IRMA-International.org: Creator of Knowledge
Information Resources Management Association
Advancing the Concepts & Practices of Information Resources Management in Modern Organizations

Efficient Approximation Algorithms for Minimum Dominating Sets in Social Networks

Efficient Approximation Algorithms for Minimum Dominating Sets in Social Networks
View Sample PDF
Author(s): Traian Marius Truta (Computer Science Department, College of Informatics, Northern Kentucky University, Highland Heights, USA), Alina Campan (Computer Science Department, College of Informatics, Northern Kentucky University, Highland Heights, USA) and Matthew Beckerich (Computer Science Department, College of Informatics, Northern Kentucky University, Highland Heights, USA)
Copyright: 2018
Volume: 9
Issue: 2
Pages: 32
Source title: International Journal of Service Science, Management, Engineering, and Technology (IJSSMET)
Editor(s)-in-Chief: Ahmad Taher Azar (Prince Sultan University, Riyadh, Kingdom of Saudi Arabi and Benha University, Egypt) and Ghazy Assassa (Benha University, Egypt)
DOI: 10.4018/IJSSMET.2018040101

Purchase

View Efficient Approximation Algorithms for Minimum Dominating Sets in Social Networks on the publisher's website for pricing and purchasing information.

Abstract

Social networks are increasingly becoming an outlet that is more and more powerful in spreading news and influence individuals. Compared with other traditional media outlets such as newspaper, radio, and television, social networks empower users to spread their ideological message and/or to deliver target advertising very efficiently in terms of both cost and time. In this article, the authors focus on efficiently finding dominating sets in social networks for the classical dominating set problem as well as for two related problems: partial dominating sets and d-hop dominating sets. They will present algorithms for determining efficiently a good approximation for the social network minimum dominating sets for each of the three variants. The authors ran an extensive suite of experiments to test the presented algorithms on several datasets that include real networks made available by the Stanford Network Analysis Project and synthetic networks that follow the power-law and random models that they generated for this work. The performed experiments show that the selection of the algorithm that performs best to determine efficiently the dominating set is dependent of network characteristics and the order of importance between the size of the dominating set and the time required to determine such a set.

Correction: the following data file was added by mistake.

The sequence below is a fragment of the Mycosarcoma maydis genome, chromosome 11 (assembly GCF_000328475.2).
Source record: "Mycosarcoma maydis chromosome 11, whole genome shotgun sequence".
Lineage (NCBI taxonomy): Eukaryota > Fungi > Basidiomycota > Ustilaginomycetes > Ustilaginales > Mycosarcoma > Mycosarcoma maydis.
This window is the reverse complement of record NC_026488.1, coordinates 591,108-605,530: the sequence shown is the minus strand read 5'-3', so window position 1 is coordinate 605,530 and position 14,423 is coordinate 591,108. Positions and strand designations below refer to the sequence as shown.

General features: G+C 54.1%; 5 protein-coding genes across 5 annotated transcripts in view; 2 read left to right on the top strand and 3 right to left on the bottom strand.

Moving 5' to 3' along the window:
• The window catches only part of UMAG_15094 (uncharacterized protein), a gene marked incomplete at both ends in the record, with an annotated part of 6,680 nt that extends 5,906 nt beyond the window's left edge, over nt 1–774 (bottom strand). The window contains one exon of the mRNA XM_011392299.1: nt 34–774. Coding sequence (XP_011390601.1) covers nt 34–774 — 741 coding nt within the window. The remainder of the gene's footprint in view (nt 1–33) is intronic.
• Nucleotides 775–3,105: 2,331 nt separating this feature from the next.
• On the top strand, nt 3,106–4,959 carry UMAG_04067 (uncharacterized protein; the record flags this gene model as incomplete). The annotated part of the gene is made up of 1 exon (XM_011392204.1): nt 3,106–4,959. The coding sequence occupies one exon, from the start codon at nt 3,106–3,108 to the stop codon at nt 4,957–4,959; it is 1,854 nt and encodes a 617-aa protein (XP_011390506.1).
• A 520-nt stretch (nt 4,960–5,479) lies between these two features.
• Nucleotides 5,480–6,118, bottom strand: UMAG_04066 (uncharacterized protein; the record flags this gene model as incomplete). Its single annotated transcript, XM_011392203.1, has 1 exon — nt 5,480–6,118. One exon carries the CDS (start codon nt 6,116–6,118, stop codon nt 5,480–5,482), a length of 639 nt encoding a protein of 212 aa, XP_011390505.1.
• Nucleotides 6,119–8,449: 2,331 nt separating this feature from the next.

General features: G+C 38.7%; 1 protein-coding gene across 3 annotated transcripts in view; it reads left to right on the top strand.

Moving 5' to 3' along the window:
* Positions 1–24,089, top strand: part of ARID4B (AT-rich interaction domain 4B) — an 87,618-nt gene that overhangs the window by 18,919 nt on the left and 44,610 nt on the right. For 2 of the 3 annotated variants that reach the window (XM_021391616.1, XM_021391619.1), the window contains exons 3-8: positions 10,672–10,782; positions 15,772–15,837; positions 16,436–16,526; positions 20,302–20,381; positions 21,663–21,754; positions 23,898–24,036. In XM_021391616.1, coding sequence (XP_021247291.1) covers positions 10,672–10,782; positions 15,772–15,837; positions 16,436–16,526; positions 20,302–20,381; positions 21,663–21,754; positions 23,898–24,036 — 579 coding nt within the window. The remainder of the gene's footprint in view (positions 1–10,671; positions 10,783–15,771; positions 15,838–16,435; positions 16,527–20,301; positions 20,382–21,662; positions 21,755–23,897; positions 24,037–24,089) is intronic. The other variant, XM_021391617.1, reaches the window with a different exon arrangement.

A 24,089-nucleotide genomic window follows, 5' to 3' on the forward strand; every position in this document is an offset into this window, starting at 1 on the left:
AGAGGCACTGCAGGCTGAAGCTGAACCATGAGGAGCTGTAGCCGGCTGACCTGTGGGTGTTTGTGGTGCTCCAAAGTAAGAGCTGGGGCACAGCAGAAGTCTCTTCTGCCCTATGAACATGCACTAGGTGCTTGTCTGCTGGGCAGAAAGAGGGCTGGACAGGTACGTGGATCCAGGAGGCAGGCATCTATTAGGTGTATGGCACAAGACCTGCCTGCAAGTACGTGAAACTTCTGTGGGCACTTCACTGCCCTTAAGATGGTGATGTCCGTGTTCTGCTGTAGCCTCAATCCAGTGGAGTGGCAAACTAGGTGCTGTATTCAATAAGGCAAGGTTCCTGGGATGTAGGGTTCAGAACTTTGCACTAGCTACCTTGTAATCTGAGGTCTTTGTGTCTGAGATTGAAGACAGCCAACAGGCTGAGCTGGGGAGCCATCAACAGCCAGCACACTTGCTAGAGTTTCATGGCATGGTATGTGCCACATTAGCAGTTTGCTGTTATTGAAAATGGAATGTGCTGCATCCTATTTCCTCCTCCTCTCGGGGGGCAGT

Related Content

Brian J. Galli. © 2020. 13 pages.
Lajmi Fatma, Jalel Ghabi, Hedi Dhouibi. © 2020. 17 pages.
Oluseun A Ishola, Modinat O Olusoji. © 2020. 15 pages.
Taimoor Basharat. © 2020. 9 pages.
Libin Thomas, J Sandeep, Bhargavi Goswami, Joy Paulose. © 2020. 18 pages.
Brian J. Galli. © 2020. 26 pages.
Radia Belkeziz, Zahi Jarir. © 2020. 17 pages.
Body Bottom